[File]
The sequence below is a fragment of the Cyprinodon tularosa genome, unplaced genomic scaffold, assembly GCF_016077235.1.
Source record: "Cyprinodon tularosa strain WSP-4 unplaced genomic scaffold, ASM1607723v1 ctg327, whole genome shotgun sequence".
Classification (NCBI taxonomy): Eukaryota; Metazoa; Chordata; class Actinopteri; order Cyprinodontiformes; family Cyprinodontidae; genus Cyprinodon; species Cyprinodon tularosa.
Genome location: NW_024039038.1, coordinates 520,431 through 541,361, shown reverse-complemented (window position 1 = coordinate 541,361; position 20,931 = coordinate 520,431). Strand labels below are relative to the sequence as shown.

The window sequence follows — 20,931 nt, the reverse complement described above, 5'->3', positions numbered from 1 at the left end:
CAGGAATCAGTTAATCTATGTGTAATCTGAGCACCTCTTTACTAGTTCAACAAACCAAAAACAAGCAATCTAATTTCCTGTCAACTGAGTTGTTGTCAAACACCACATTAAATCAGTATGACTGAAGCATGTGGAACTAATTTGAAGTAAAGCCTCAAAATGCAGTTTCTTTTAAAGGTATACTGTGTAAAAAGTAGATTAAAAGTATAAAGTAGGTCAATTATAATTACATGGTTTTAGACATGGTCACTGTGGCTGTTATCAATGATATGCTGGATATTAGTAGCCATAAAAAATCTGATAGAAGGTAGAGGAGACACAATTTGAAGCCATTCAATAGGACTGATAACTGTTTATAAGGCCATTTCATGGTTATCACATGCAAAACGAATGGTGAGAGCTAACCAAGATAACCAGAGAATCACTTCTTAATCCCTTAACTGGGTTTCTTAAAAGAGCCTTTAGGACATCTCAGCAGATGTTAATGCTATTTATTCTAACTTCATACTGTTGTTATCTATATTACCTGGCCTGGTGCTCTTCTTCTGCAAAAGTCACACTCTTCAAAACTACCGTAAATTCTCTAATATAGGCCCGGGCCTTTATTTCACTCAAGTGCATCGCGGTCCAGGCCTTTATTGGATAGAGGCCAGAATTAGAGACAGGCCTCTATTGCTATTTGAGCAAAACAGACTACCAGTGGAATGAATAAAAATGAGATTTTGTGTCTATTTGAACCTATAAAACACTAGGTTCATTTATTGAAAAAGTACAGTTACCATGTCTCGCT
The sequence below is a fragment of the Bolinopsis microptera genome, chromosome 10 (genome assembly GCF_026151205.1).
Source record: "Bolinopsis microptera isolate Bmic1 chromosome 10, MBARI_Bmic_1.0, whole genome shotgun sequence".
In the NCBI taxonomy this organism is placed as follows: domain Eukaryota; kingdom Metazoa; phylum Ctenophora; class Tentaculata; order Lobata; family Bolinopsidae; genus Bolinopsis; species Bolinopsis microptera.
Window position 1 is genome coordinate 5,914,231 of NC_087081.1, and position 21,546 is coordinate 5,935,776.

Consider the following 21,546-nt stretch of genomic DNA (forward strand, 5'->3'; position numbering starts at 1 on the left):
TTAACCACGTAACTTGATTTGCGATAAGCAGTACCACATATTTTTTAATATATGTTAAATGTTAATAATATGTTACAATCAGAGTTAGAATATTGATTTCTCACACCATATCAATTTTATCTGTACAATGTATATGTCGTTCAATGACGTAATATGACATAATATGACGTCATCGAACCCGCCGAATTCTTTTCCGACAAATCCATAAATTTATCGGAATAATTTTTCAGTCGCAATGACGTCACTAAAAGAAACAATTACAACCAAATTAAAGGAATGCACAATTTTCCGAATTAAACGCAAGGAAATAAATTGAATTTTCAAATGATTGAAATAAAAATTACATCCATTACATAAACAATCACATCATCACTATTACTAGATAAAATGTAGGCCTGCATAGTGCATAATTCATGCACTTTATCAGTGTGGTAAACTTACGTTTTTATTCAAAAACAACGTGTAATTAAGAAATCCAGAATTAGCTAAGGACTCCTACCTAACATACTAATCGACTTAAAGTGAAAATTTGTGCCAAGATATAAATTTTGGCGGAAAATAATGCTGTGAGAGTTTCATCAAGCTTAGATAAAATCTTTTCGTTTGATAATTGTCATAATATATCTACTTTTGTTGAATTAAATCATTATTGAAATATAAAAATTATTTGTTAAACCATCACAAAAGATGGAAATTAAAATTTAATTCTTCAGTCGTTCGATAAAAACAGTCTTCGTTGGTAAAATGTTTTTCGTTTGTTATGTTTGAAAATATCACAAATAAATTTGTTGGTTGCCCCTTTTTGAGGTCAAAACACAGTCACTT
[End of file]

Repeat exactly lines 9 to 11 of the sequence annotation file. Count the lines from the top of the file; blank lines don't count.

In the NCBI taxonomy this organism is placed as follows: domain Eukaryota; kingdom Metazoa; phylum Ctenophora; class Tentaculata; order Lobata; family Bolinopsidae; genus Bolinopsis; species Bolinopsis microptera.
Window position 1 is genome coordinate 5,914,231 of NC_087081.1, and position 21,546 is coordinate 5,935,776.

Consider the following 21,546-nt stretch of genomic DNA (forward strand, 5'->3'; position numbering starts at 1 on the left):